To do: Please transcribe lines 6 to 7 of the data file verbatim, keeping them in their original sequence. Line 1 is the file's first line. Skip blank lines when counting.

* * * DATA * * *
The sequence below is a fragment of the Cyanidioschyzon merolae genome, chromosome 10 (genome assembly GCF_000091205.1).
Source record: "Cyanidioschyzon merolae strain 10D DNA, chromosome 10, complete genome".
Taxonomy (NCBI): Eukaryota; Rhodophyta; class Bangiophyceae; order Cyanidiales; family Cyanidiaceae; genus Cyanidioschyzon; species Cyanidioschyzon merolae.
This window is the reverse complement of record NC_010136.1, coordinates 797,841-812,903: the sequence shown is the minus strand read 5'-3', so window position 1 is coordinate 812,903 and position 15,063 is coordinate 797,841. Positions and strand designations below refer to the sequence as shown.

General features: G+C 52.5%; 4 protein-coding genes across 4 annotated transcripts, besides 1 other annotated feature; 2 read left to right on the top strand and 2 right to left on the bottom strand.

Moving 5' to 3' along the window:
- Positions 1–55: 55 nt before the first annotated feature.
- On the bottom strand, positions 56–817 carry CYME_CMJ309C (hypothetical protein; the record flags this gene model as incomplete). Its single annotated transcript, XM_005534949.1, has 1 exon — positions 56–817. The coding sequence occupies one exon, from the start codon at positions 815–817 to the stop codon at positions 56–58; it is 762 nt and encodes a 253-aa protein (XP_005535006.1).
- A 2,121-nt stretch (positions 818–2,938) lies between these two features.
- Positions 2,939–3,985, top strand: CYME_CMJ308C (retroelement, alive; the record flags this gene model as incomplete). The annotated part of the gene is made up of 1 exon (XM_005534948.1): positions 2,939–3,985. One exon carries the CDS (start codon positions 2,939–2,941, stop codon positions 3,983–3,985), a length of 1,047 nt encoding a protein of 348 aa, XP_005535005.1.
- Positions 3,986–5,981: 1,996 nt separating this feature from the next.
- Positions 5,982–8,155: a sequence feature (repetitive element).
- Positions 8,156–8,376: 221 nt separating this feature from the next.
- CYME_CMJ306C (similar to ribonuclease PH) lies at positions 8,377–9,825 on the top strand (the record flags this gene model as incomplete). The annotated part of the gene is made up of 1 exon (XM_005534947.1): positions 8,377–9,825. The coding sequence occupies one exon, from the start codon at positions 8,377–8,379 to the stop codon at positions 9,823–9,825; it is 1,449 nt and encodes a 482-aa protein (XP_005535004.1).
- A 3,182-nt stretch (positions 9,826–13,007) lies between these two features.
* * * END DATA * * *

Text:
Moving 5' to 3' along the window:
- Positions 1–55: 55 nt before the first annotated feature.